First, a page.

After speaking with John, he and I feel that perhaps the best option for Sky is to find another class time or private lessons. I am willing to open up a class to teach Sky myself if we can find a time that works for both your family and my schedule. I know that you also have Pink in a class at the same time, so if you could give me a call, we can try and find something that works.
I would like Sky to feel confident and successful at the end of his class. While John is a wonderful teacher and I think he has been good for Sky, I'm just not sure we are all able to come to an agreement on the best way to work with Sky when he is having a bad day. 

So, we talked, and we set up a time for her to teach an "invitation only" trampoline class. Apparently, there are other boys who need the same kind of support Sky does. The first lesson, it was just Sky and his new teacher. She kept him bouncing and engaged the entire time, and he came off the floor excited and proud. "Did you see how awesome I did, Mom?" he asked When I asked him if he liked his new lesson, he said, "I loved it. It was the best ever!"

So, all's well that ends well, I guess. I mean, on the one hand, I'm really glad (and extremely grateful) that the gym manager recognized the need and was (finally) willingly made changes so that Sky could continue on with trampoline lessons. But, on the other hand, he's in a class by himself, separated again by the sometimes seemingly untraversable canyon between himself and his peers.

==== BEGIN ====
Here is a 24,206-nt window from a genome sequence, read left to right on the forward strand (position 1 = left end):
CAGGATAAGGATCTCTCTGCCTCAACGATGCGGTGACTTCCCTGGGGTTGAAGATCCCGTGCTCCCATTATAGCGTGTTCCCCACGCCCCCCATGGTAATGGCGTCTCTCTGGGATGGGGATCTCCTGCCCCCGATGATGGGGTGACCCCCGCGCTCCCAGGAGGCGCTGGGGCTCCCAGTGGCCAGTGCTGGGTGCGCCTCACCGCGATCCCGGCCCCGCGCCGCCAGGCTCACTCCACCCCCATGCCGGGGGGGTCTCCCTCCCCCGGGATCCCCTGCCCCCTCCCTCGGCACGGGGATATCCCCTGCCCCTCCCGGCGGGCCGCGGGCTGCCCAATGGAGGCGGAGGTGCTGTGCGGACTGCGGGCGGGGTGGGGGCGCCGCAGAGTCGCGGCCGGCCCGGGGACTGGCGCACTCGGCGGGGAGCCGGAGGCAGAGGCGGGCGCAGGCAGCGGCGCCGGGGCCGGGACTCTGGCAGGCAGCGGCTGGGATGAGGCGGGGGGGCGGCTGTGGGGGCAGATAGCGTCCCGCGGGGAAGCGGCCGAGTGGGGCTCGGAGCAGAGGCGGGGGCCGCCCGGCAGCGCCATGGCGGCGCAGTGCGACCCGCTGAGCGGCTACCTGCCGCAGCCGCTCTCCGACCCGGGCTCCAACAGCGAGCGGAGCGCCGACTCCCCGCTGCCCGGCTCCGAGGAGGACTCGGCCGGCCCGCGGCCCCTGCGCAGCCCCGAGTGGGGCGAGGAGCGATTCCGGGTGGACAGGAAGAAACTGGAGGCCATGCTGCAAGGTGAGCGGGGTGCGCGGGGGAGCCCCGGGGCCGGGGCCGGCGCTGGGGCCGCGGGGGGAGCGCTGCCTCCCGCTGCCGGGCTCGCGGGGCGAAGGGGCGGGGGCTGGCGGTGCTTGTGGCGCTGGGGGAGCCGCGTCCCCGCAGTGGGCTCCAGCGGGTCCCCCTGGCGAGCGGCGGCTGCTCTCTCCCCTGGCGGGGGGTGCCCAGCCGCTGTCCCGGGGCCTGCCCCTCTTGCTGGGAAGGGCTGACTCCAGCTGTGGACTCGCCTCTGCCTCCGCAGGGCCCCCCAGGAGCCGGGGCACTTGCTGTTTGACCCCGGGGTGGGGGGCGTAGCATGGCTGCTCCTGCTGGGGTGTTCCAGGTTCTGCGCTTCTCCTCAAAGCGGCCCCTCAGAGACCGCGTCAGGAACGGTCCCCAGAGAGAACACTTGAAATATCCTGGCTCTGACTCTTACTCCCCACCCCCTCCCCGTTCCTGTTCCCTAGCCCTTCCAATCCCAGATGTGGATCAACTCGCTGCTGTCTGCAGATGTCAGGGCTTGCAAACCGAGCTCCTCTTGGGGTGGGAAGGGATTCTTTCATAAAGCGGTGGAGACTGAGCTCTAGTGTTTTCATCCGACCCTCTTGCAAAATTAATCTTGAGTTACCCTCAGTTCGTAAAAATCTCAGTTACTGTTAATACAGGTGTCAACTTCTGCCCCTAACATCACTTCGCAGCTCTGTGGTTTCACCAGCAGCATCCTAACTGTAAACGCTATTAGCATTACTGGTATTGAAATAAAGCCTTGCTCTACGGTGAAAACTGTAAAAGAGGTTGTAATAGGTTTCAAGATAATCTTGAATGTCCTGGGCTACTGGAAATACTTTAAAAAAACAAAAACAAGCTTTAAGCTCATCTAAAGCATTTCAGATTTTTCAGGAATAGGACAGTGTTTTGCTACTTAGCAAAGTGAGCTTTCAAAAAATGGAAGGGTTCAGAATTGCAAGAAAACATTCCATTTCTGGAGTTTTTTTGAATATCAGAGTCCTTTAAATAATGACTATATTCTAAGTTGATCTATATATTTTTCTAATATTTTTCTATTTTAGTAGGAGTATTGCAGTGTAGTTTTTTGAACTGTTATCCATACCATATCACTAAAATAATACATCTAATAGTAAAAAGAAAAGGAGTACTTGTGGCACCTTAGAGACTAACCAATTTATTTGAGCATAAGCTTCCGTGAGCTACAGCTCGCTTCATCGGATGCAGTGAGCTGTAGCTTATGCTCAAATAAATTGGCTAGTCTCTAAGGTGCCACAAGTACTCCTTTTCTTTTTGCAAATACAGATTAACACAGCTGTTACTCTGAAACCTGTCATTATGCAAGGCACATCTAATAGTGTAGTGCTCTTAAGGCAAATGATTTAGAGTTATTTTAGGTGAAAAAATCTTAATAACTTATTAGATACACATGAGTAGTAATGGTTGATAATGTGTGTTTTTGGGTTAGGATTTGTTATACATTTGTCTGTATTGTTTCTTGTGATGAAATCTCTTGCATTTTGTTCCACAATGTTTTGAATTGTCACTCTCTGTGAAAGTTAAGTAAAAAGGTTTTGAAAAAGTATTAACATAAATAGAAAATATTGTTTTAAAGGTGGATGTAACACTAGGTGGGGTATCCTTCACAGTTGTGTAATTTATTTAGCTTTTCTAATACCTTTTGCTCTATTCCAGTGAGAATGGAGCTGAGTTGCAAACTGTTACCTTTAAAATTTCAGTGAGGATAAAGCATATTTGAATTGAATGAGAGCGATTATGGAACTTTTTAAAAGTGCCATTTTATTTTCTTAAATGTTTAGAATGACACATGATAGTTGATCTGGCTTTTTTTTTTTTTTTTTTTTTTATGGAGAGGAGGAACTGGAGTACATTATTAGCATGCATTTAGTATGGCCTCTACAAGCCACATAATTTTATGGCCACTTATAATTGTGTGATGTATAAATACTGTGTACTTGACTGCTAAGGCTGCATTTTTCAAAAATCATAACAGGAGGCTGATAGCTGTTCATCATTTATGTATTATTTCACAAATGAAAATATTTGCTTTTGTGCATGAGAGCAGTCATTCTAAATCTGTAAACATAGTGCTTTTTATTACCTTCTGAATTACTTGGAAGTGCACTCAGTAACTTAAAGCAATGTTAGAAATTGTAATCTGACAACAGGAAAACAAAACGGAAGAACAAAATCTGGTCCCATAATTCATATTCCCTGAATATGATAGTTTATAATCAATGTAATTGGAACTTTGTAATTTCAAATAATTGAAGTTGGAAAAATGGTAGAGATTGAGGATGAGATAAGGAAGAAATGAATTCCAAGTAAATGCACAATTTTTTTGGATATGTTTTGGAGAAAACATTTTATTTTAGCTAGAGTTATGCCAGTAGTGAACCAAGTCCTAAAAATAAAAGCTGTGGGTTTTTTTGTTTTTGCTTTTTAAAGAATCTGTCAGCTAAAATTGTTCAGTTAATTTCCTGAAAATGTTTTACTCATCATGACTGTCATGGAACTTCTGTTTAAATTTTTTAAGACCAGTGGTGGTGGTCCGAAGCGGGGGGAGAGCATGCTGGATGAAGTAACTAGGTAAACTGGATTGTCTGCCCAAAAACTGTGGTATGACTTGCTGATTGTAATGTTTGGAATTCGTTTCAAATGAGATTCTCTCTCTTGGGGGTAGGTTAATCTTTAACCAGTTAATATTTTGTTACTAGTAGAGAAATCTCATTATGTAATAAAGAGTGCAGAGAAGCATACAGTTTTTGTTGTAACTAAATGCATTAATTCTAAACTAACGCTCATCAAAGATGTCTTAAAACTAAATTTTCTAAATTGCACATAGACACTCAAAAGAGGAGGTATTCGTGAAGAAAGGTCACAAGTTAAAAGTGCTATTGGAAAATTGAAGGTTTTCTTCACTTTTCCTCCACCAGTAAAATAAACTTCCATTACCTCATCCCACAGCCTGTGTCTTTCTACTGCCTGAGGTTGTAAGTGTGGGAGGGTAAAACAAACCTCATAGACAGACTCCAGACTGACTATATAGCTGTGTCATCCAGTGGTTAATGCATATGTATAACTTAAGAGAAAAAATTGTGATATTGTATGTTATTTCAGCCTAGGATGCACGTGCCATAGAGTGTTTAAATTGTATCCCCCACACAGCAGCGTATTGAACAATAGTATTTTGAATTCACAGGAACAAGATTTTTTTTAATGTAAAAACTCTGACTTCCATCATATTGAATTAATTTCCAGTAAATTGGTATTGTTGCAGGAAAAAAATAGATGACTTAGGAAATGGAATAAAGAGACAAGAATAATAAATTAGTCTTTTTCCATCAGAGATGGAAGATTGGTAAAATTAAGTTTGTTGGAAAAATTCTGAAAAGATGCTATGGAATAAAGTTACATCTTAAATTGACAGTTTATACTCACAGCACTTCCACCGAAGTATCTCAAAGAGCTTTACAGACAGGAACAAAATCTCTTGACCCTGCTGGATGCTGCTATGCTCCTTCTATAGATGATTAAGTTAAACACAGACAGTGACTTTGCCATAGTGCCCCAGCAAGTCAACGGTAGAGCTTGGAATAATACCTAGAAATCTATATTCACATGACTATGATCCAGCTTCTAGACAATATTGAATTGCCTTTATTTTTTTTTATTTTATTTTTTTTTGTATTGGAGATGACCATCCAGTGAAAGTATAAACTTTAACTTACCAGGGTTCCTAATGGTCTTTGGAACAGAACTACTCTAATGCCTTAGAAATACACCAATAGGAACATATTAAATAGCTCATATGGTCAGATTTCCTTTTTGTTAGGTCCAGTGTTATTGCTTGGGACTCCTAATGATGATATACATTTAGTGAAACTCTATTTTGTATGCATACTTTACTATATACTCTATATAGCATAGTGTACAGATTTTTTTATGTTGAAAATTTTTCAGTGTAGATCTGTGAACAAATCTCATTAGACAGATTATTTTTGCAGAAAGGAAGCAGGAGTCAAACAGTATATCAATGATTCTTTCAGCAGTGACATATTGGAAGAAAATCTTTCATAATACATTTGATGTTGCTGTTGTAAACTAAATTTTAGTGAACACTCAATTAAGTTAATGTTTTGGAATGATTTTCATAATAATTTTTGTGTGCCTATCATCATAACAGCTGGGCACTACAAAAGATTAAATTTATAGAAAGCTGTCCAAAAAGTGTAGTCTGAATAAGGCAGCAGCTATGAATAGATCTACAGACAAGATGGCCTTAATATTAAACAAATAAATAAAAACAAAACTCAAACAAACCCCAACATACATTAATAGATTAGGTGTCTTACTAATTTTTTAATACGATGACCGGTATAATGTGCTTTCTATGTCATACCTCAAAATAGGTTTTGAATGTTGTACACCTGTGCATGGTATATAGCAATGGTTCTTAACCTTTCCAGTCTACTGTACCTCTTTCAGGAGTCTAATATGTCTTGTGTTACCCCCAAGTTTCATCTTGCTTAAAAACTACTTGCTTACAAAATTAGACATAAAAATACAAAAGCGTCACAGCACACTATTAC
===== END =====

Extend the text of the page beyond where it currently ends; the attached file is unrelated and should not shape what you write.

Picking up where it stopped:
Tuesday, September 16, 2014

Apparently, There's a Part 3 (and Maybe Even a Part 4)

Remember back a few weeks ago when I wrote a letter to the manager of the gym where Sky and Pink do gymnastics/trampoline? Even though I thought the solutions we'd come to were imperfect, I was encouraged by my discussion with the gym managers and the coach's introduction of a visual schedule for class.

And, for a couple of weeks, things went well, but then Ren had another spine surgery and chaos found its way back into our lives. With the chaos came behavior regression, which impacted Sky across the board. He got into more trouble at school and spent quite a bit of time in his room chilling out with a book in his swing. Not surprisingly, the chaos impacted Sky in trampoline class, too.

The thing is, if it was possible for me to have a conversation with Sky's teacher John, I'm sure we could have worked through these bumps. Unfortunately, open communication is not really John's style. John's style is my way or the highway, even in his interaction with parents. I was a competitive athlete, so I get it, I really do. And, in an ideal world where my kid isn't on the autism spectrum and doesn't have to work his tail off just to appear "normal," I would want a hard-nosed coach like John pushing him to achieve his goals as an athlete.

But, that's not where we are right now. Right now our goals are much more mundane. We're working on helping Sky figure out how to wait his turn and how to keep from having verbal outbursts even with the sensory assault that comes with a gym full of kids doing a hundred different things.